The Mockingjay Seen ‘Round the World

The other day BookRiot did a cool piece that gathered up some of the international covers created for The Hunger Games. As a member of the subsidiary rights department, one of my favorite parts of the job is seeing the way foreign publishers interpret our covers for their markets. Getting to see the way such a blockbuster title is handled across the world, with the covers all conveniently gathered together (thanks, BookRiot!), is a really fascinating peek at the global face of publishing.

Most of the editions put the iconic mockingjay front and center. It’s eye-catching with bold colors, and it’s nice that the design that becomes such a strong symbol in the story is the same image that makes the book itself recognizable to so many.

Danish Hunger Games

 

On the flip side, some of the covers have people on them, anything from silhouettes to close-up faces. The Danish cover is full of darkness and moonlight – and I think I would’ve led me to expect a very different book! This one reminds me more of realistic survival fiction like My Side of the Mountain or The Hatchet (actually I just looked up these covers and they look nothing like the Danish Hunger Games design, so this is clearly a subjective interpretation).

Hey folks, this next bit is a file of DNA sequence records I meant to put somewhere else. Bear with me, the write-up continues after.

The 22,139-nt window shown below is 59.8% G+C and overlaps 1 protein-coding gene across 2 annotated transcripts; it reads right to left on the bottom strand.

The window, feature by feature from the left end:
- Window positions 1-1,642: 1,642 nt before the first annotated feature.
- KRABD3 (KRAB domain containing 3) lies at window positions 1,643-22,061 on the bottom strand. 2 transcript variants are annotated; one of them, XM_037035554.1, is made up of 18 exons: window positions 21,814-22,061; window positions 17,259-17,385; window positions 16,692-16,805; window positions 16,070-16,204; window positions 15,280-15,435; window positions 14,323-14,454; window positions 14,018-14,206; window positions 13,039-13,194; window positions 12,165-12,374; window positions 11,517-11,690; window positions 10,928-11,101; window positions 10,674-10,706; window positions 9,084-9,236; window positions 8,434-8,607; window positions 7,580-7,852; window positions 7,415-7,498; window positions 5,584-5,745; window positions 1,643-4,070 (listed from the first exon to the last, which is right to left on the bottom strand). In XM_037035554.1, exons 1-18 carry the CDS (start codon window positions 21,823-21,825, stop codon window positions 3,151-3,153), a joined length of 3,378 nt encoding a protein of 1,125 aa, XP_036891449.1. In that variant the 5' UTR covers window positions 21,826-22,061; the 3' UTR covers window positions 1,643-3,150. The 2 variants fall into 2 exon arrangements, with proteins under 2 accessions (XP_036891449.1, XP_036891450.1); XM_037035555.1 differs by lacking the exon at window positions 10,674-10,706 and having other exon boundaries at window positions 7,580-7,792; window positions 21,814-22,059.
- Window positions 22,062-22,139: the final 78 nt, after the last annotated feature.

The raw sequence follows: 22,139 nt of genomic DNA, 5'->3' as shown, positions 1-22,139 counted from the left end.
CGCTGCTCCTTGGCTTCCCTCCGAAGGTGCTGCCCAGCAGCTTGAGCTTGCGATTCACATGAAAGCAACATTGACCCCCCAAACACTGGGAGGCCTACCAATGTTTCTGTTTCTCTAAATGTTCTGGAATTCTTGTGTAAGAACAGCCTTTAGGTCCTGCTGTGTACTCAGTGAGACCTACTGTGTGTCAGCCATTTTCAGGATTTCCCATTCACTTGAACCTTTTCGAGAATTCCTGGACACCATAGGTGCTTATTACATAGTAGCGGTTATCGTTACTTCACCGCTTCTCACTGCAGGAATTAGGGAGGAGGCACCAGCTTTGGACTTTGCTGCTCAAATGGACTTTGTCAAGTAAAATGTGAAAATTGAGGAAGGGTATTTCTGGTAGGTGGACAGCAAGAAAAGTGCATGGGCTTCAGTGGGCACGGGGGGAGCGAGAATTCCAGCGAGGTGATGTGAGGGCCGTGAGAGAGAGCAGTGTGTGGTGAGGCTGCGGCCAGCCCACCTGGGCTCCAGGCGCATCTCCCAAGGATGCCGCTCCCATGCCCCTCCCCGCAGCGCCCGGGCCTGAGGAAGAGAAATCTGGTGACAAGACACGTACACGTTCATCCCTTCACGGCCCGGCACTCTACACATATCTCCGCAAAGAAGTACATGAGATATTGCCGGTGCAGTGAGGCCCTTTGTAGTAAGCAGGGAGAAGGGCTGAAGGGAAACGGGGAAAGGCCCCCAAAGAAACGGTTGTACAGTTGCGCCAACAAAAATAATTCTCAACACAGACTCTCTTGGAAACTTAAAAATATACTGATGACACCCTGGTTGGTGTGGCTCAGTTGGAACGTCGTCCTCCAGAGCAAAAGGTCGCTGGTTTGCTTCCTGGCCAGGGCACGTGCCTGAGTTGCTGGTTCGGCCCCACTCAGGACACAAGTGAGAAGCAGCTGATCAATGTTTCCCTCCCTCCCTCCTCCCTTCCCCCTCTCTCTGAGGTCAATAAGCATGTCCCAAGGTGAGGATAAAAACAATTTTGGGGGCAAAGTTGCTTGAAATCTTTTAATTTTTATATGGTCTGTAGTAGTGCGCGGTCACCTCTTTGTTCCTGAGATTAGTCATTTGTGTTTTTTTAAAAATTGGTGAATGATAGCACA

Russian Hunger Games

 

 

 

The Russian edition really plays up the romance, with a strangely meek Katniss and unidentified shirtless boy embracing in the rain. This cover is the most surprising for me, since the romance especially in the first book isn’t so straightforward, and everything about this design, to me, has soft edges. Even the font has curlicues!

 

 

 

UK Katniss Hunger Games

UK Peeta Hunger Games

 

And then the UK went so far to appeal to both genders that they made a “Katniss” version and a “Peeta” version, with matching girl/boy author blurbs (Stephenie Meyer and Stephen King, respectively).

 

 

 

 

 

German Hunger Games

 

 

 

And for a different look, the German cover makes Katniss look totally predatory while reminding me very much of the classic Lord of the Flies jacket.

 

 

 

 

BookRiot has some more thoughts on all the images in their article. Which ones are your favorites? Do you think the romance-focused design works? What about the UK’s gender-specific covers? What are your favorite and least favorite aspects of each cover?

– Miriam M

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